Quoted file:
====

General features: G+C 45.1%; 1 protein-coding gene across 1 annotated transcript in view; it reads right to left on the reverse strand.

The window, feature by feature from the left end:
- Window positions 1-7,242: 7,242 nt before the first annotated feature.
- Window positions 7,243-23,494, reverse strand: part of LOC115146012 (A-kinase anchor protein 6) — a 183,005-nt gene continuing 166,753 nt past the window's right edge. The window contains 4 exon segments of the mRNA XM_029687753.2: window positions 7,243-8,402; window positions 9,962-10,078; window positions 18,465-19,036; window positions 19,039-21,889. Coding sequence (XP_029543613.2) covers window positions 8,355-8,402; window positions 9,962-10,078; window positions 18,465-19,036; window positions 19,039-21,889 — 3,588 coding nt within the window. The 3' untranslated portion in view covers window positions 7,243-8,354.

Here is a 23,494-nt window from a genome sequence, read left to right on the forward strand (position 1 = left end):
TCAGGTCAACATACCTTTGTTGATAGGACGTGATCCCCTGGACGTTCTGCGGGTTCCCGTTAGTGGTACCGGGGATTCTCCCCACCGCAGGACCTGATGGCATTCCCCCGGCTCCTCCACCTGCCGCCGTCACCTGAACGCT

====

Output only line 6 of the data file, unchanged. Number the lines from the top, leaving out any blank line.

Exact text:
TCAGGTCAACATACCTTTGTTGATAGGACGTGATCCCCTGGACGTTCTGCGGGTTCCCGTTAGTGGTACCGGGGATTCTCCCCACCGCAGGACCTGATGGCATTCCCCCGGCTCCTCCACCTGCCGCCGTCACCTGAACGCT